Medicare Part B (hospital insurance) premium and deductible costs capped for 2021

A provision of the short-term government spending bill recently passed by Congress and signed by President Trump limits potential Medicare Part B premium and deductible increases to 25% of what they would otherwise be. In April, the Medicare Trustees projected a 6% increase in the standard Medicare Part B premium, but stated that this projection was uncertain. Most Medicare costs for the following year are typically announced in late October or early November, so actual Medicare Part B costs for 2021 will not be available until then.

New and expanded benefits for 2021

Expansion of telehealth services. Medicare Advantage plans may now cover a wider range of telehealth and other virtual services, including virtual check-ins and E-visits that allow you to talk with your doctor or other health-care providers using an online patient portal.

Medicare Advantage for beneficiaries with End-Stage Renal Disease (ESRD). Medicare-eligible individuals with ESRD are eligible to enroll in a Medicare Advantage plan during Open Enrollment. Plan coverage will start January 1, 2021.

Acupuncture coverage for back pain. Medicare now covers up to 12 acupuncture visits in 90 days for chronic low back pain.

Lower out-of-pocket costs for insulin. You may be able to join a drug plan that offers supplemental benefits for insulin (Part D Senior Savings Model). The copay for a 30-day supply of insulin will be $35 or less. Coverage will begin on January 1, 2021.

You can find more information on new and expanded benefits in the Medicare & You 2021 Handbook on medicare.gov.

Where can you get more information?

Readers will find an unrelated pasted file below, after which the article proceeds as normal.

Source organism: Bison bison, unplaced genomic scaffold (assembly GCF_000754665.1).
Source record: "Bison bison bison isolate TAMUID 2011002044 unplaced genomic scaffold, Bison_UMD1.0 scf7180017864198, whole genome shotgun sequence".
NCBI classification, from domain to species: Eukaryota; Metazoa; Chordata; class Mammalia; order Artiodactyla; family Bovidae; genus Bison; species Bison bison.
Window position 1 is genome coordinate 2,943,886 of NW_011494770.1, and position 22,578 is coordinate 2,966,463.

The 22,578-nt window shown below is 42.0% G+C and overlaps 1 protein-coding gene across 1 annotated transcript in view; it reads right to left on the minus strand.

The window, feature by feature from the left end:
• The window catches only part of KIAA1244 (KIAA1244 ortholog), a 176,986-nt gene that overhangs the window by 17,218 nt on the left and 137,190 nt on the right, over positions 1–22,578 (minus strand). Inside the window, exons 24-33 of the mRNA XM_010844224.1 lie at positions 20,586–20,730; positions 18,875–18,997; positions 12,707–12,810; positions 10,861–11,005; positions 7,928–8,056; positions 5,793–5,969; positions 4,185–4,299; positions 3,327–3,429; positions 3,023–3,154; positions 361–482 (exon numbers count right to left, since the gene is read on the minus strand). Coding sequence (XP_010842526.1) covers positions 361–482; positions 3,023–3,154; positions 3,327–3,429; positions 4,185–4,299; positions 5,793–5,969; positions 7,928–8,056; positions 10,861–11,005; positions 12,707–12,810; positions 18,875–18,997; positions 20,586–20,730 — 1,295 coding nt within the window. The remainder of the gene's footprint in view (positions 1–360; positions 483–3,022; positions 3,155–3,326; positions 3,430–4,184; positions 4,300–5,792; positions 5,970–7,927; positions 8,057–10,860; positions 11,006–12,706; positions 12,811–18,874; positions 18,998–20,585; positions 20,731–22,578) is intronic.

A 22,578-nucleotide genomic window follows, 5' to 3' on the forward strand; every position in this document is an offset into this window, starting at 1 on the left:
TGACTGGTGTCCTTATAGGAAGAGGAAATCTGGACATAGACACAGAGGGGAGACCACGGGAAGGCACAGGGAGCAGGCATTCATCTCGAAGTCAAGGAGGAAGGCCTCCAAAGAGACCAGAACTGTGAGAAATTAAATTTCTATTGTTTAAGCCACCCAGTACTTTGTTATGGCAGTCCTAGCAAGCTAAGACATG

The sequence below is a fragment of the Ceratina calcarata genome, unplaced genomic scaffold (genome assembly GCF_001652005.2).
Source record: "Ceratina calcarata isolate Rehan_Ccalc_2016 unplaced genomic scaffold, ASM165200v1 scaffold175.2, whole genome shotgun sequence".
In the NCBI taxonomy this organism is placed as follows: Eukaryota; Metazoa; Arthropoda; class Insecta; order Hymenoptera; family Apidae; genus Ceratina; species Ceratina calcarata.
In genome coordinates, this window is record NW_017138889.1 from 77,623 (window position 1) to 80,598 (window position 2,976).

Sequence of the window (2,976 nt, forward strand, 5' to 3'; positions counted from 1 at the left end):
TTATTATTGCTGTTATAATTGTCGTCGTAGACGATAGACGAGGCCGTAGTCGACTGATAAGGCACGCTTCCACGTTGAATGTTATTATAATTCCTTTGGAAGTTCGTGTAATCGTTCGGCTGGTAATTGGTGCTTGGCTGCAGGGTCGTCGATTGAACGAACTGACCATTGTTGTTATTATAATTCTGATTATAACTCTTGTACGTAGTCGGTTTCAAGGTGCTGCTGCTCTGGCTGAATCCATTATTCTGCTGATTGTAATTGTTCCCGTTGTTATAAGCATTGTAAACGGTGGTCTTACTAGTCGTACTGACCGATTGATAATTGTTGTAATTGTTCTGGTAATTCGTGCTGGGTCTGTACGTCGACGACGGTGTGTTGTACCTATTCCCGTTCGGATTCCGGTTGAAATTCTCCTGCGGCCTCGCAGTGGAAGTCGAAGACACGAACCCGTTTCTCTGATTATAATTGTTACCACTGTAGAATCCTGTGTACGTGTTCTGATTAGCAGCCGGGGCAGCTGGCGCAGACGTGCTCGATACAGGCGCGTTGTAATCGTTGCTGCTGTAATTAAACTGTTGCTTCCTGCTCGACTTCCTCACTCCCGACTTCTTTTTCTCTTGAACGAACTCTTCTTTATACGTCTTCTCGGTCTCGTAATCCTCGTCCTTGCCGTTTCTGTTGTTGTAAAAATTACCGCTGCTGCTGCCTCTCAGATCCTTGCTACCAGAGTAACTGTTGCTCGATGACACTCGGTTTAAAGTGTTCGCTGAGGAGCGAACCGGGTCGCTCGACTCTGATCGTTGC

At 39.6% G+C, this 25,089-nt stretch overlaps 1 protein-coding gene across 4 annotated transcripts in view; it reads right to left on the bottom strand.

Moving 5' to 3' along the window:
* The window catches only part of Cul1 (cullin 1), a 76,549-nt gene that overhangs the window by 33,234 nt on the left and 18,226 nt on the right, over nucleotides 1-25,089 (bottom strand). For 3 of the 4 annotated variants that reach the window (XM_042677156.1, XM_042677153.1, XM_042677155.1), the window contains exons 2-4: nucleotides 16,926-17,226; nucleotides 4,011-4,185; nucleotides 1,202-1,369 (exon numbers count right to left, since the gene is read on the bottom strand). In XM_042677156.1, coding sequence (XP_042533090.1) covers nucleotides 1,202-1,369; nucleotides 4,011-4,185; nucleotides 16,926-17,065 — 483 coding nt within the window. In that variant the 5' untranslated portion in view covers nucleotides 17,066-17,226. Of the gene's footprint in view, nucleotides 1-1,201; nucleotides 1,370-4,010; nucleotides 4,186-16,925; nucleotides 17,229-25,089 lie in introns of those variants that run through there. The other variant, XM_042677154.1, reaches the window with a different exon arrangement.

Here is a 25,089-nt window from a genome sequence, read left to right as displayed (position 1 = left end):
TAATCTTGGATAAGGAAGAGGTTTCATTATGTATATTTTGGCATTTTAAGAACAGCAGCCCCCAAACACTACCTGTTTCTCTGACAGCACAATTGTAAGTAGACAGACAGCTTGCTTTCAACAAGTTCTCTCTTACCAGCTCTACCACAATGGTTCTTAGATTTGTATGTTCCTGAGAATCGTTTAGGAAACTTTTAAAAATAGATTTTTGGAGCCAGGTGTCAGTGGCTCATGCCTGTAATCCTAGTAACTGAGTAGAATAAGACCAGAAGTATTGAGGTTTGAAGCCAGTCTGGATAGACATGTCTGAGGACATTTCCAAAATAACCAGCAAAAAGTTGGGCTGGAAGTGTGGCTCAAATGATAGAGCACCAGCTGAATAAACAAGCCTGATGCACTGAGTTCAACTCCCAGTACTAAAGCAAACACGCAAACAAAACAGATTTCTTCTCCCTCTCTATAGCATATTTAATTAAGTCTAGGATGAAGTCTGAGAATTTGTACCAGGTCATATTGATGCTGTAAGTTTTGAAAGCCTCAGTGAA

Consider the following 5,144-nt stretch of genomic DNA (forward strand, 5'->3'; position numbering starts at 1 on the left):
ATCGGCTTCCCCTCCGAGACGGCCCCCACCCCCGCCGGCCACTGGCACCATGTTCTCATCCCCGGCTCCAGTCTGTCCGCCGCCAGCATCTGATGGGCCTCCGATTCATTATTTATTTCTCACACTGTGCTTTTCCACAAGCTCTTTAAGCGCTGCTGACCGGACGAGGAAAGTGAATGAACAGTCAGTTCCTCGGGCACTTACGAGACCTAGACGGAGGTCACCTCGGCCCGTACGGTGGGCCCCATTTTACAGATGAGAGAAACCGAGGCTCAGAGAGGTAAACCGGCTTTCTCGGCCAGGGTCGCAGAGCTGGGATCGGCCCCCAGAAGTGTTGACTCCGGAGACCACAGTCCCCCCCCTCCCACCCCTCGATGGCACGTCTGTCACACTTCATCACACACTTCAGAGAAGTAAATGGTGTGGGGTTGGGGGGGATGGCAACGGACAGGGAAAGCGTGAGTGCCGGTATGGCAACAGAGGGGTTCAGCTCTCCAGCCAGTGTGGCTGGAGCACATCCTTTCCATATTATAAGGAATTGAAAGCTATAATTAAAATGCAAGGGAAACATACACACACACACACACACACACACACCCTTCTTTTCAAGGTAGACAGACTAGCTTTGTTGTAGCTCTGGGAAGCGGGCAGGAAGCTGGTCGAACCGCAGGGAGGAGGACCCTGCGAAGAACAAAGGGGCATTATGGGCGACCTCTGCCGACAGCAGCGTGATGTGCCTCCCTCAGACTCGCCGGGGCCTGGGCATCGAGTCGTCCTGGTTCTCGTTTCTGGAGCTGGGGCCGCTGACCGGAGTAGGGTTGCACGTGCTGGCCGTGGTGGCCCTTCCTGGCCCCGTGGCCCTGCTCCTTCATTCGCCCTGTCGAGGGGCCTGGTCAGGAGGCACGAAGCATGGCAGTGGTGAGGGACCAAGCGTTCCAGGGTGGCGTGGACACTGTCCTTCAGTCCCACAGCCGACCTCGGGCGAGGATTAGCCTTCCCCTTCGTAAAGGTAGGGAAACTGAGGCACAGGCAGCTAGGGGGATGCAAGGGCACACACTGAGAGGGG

Determining what coverage you have now and comparing it to other Medicare plans can be confusing and complicated. Pay attention to notices you receive from Medicare and from your plan, and take advantage of available help. You can call 1-800-MEDICARE or visit the Medicare website, medicare.gov, to use the Plan Finder and other tools that can make comparing plans easier.

You can also call your State Health Insurance Assistance Program (SHIP) for free, personalized counseling at no cost to you. Visit shiptacenter.org or call the toll-free Medicare number to find the phone number for your state.

If you have any other questions you can also contact our office and we'd be more than happy to help. 

Take care and be safe, 

The Axial Team 

The accompanying pages have been developed by an independent third party. Commonwealth Financial Network is not responsible for their content and does not guarantee their accuracy or completeness, and they should not be relied upon as such. These materials are general in nature and do not address your specific situation. For your specific investment needs, please discuss your individual circumstances with your representative. Commonwealth does not provide tax or legal advice, and nothing in the accompanying pages should be construed as specific tax or legal advice. Securities and advisory services offered through Commonwealth Financial Network, Member FINRA/SIPC, a Registered Investment Adviser. Fixed insurance products and services offered through Axial Financial Group are separate and unrelated to Commonwealth.

© 2020 Broadridge Financial Solutions, Inc.  All Rights Reserved.

© The Axial Company. All Rights reserved. 5 Burlington Woods, Suite 102 Burlington, Massachusetts

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Market Thoughts for October 2020

Posted by The Axial Company

Market Thoughts for October 2020
 

Posted by Brad McMillan, CFA, CAIA, MAI, October 1, 2020

September was a tough month for the markets. They began the month with a drop and ended with everything down, but by much less than feared. The economic news was better, with improved data from the labor market and consumer confidence bouncing back. Business confidence and investment were also healthy.